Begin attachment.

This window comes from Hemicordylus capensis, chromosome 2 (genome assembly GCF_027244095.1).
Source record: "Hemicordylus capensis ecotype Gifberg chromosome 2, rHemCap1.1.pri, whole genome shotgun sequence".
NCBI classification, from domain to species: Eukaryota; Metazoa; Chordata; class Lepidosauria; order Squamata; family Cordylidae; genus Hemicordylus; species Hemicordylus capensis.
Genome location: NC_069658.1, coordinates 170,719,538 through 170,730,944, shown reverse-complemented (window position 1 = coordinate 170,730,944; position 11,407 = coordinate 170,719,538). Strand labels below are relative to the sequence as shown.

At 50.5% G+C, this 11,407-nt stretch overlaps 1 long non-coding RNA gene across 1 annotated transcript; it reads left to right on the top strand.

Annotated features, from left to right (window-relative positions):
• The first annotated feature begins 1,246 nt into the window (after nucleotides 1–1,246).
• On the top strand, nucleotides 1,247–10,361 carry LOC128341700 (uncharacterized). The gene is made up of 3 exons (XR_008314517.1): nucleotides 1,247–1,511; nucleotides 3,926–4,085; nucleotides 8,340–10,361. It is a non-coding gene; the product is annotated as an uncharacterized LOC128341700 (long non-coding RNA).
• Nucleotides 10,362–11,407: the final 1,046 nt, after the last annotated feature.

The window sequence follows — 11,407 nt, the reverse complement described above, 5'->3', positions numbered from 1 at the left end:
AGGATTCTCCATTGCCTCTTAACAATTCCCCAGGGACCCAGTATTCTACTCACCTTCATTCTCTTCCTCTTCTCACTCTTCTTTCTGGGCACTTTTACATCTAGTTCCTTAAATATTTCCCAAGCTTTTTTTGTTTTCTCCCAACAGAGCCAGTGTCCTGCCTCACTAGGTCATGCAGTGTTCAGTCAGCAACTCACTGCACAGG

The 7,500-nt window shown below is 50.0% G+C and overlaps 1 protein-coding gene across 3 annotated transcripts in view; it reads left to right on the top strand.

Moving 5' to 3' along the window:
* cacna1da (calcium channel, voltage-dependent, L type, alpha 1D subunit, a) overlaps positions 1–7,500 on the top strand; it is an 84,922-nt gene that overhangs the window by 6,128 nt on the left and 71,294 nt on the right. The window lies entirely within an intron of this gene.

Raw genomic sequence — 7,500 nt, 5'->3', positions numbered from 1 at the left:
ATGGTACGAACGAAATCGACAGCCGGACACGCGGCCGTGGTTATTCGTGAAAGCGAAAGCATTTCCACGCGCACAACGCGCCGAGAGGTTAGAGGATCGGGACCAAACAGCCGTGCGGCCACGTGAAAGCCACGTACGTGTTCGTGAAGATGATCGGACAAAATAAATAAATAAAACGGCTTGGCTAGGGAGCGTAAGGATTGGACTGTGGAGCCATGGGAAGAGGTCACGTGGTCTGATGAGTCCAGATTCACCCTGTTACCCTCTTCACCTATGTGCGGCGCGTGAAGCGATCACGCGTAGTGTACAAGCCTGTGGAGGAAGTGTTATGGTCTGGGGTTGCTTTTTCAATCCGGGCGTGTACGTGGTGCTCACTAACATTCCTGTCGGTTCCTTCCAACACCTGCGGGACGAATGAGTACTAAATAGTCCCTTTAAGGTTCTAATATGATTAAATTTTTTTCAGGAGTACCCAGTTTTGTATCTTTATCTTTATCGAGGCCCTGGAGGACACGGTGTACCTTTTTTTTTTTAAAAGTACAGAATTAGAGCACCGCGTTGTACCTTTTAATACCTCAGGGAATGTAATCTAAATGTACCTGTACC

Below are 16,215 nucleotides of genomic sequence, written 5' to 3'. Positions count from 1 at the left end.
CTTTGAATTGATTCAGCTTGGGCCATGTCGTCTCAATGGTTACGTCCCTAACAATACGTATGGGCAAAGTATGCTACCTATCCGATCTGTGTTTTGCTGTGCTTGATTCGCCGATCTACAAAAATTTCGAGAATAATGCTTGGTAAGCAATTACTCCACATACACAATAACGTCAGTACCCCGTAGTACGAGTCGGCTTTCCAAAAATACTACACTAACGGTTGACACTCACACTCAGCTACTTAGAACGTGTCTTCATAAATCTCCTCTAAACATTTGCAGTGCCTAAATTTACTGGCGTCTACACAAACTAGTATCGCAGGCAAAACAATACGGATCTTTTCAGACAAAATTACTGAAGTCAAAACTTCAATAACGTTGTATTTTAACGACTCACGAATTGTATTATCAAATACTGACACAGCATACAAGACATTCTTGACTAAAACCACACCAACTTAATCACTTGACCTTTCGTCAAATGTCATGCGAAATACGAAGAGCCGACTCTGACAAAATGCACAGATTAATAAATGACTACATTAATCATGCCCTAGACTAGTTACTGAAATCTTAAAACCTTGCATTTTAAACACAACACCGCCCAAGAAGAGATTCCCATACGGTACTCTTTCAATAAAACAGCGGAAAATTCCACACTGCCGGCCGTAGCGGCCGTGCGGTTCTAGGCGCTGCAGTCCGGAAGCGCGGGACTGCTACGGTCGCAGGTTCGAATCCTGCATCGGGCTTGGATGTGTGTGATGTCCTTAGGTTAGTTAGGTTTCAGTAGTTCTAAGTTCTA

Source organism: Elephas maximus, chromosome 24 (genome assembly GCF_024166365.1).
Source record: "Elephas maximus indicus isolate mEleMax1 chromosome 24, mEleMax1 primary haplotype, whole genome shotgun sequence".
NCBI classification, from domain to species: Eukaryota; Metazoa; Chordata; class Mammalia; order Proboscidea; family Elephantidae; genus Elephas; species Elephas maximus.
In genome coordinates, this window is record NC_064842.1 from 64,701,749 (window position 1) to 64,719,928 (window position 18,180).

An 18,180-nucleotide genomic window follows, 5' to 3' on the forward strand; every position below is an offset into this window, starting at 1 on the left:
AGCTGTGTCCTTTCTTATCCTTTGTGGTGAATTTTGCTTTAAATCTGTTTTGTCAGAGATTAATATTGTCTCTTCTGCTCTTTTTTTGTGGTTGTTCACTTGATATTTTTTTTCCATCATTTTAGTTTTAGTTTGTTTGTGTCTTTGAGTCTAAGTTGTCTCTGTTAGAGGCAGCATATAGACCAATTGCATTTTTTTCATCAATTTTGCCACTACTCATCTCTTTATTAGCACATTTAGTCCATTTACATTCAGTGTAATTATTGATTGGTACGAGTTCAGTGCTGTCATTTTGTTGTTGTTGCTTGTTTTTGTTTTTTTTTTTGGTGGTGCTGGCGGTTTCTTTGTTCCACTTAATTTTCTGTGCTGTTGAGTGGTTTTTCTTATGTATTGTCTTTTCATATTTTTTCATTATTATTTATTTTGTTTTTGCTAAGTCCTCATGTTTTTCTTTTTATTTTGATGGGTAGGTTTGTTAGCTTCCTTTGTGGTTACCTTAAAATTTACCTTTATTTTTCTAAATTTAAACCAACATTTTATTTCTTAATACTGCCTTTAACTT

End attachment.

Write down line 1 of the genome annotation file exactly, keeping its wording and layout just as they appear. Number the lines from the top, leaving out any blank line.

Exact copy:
This window comes from Hemicordylus capensis, chromosome 2 (genome assembly GCF_027244095.1).